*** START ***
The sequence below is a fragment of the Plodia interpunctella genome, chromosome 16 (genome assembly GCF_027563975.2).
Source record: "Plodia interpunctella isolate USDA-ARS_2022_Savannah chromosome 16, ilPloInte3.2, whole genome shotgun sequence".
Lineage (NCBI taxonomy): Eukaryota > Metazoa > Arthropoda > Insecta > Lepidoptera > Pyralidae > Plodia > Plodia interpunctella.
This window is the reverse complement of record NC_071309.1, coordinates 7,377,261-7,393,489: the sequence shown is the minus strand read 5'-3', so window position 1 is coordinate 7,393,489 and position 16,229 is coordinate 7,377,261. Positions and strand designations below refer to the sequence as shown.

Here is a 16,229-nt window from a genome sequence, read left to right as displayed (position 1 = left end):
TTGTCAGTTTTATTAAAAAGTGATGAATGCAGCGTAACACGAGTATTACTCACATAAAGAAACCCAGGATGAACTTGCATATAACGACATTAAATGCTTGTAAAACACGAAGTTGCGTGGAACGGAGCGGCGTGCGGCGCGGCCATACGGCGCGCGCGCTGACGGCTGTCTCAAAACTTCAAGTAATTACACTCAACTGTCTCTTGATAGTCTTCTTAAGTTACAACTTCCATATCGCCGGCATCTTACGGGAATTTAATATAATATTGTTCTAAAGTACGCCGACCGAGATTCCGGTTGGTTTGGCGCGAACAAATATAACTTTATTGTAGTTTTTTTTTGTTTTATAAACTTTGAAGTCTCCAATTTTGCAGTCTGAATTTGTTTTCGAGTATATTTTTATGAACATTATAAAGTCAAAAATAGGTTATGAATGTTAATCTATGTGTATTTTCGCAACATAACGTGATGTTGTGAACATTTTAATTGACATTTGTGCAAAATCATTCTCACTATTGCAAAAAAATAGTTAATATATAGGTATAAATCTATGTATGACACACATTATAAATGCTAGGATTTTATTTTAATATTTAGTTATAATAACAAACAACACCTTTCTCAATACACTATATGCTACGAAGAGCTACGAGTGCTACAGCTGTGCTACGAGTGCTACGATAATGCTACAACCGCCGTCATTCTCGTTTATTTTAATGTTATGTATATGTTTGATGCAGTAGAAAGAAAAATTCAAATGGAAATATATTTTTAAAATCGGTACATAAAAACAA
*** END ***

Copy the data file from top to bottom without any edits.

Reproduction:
The sequence below is a fragment of the Plodia interpunctella genome, chromosome 16 (genome assembly GCF_027563975.2).
Source record: "Plodia interpunctella isolate USDA-ARS_2022_Savannah chromosome 16, ilPloInte3.2, whole genome shotgun sequence".
Lineage (NCBI taxonomy): Eukaryota > Metazoa > Arthropoda > Insecta > Lepidoptera > Pyralidae > Plodia > Plodia interpunctella.
This window is the reverse complement of record NC_071309.1, coordinates 7,377,261-7,393,489: the sequence shown is the minus strand read 5'-3', so window position 1 is coordinate 7,393,489 and position 16,229 is coordinate 7,377,261. Positions and strand designations below refer to the sequence as shown.

Here is a 16,229-nt window from a genome sequence, read left to right as displayed (position 1 = left end):
TTGTCAGTTTTATTAAAAAGTGATGAATGCAGCGTAACACGAGTATTACTCACATAAAGAAACCCAGGATGAACTTGCATATAACGACATTAAATGCTTGTAAAACACGAAGTTGCGTGGAACGGAGCGGCGTGCGGCGCGGCCATACGGCGCGCGCGCTGACGGCTGTCTCAAAACTTCAAGTAATTACACTCAACTGTCTCTTGATAGTCTTCTTAAGTTACAACTTCCATATCGCCGGCATCTTACGGGAATTTAATATAATATTGTTCTAAAGTACGCCGACCGAGATTCCGGTTGGTTTGGCGCGAACAAATATAACTTTATTGTAGTTTTTTTTTGTTTTATAAACTTTGAAGTCTCCAATTTTGCAGTCTGAATTTGTTTTCGAGTATATTTTTATGAACATTATAAAGTCAAAAATAGGTTATGAATGTTAATCTATGTGTATTTTCGCAACATAACGTGATGTTGTGAACATTTTAATTGACATTTGTGCAAAATCATTCTCACTATTGCAAAAAAATAGTTAATATATAGGTATAAATCTATGTATGACACACATTATAAATGCTAGGATTTTATTTTAATATTTAGTTATAATAACAAACAACACCTTTCTCAATACACTATATGCTACGAAGAGCTACGAGTGCTACAGCTGTGCTACGAGTGCTACGATAATGCTACAACCGCCGTCATTCTCGTTTATTTTAATGTTATGTATATGTTTGATGCAGTAGAAAGAAAAATTCAAATGGAAATATATTTTTAAAATCGGTACATAAAAACAA